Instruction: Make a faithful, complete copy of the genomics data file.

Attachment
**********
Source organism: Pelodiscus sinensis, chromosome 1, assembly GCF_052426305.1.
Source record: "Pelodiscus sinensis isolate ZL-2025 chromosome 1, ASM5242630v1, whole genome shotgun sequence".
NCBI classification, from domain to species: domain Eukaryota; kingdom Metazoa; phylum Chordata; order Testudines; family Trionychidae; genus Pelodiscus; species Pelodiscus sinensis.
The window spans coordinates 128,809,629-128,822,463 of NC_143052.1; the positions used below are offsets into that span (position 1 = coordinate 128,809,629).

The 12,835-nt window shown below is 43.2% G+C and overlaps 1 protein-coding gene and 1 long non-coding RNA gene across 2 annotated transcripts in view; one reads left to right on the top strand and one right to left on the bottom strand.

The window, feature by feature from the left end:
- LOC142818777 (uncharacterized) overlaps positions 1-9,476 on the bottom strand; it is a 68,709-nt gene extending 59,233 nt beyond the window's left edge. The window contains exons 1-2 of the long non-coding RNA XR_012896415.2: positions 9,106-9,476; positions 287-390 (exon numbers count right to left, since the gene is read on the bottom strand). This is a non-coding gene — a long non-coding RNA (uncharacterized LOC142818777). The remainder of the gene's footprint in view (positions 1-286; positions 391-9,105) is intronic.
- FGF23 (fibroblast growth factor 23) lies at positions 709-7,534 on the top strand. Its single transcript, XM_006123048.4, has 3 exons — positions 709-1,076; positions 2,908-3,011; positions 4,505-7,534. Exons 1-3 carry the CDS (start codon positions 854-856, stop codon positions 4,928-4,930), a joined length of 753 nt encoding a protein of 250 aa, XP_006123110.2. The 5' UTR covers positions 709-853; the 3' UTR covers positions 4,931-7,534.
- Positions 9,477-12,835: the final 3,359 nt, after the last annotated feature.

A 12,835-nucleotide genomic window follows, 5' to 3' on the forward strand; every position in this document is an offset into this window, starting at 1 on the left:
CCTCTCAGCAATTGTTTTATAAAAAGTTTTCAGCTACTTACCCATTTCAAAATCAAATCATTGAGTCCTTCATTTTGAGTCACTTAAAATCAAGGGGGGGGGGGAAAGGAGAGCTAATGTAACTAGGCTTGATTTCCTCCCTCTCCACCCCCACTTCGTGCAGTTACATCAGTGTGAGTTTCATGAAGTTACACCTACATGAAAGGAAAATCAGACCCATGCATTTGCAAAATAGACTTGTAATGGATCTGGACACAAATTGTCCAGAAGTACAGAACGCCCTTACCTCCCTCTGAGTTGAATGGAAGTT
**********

Source organism: Pelodiscus sinensis, chromosome 1, assembly GCF_052426305.1.
Source record: "Pelodiscus sinensis isolate ZL-2025 chromosome 1, ASM5242630v1, whole genome shotgun sequence".
NCBI classification, from domain to species: domain Eukaryota; kingdom Metazoa; phylum Chordata; order Testudines; family Trionychidae; genus Pelodiscus; species Pelodiscus sinensis.
The window spans coordinates 128,809,629-128,822,463 of NC_143052.1; the positions used below are offsets into that span (position 1 = coordinate 128,809,629).

The 12,835-nt window shown below is 43.2% G+C and overlaps 1 protein-coding gene and 1 long non-coding RNA gene across 2 annotated transcripts in view; one reads left to right on the top strand and one right to left on the bottom strand.

The window, feature by feature from the left end:
- LOC142818777 (uncharacterized) overlaps positions 1-9,476 on the bottom strand; it is a 68,709-nt gene extending 59,233 nt beyond the window's left edge. The window contains exons 1-2 of the long non-coding RNA XR_012896415.2: positions 9,106-9,476; positions 287-390 (exon numbers count right to left, since the gene is read on the bottom strand). This is a non-coding gene — a long non-coding RNA (uncharacterized LOC142818777). The remainder of the gene's footprint in view (positions 1-286; positions 391-9,105) is intronic.
- FGF23 (fibroblast growth factor 23) lies at positions 709-7,534 on the top strand. Its single transcript, XM_006123048.4, has 3 exons — positions 709-1,076; positions 2,908-3,011; positions 4,505-7,534. Exons 1-3 carry the CDS (start codon positions 854-856, stop codon positions 4,928-4,930), a joined length of 753 nt encoding a protein of 250 aa, XP_006123110.2. The 5' UTR covers positions 709-853; the 3' UTR covers positions 4,931-7,534.
- Positions 9,477-12,835: the final 3,359 nt, after the last annotated feature.

A 12,835-nucleotide genomic window follows, 5' to 3' on the forward strand; every position in this document is an offset into this window, starting at 1 on the left:
CCTCTCAGCAATTGTTTTATAAAAAGTTTTCAGCTACTTACCCATTTCAAAATCAAATCATTGAGTCCTTCATTTTGAGTCACTTAAAATCAAGGGGGGGGGGGAAAGGAGAGCTAATGTAACTAGGCTTGATTTCCTCCCTCTCCACCCCCACTTCGTGCAGTTACATCAGTGTGAGTTTCATGAAGTTACACCTACATGAAAGGAAAATCAGACCCATGCATTTGCAAAATAGACTTGTAATGGATCTGGACACAAATTGTCCAGAAGTACAGAACGCCCTTACCTCCCTCTGAGTTGAATGGAAGTT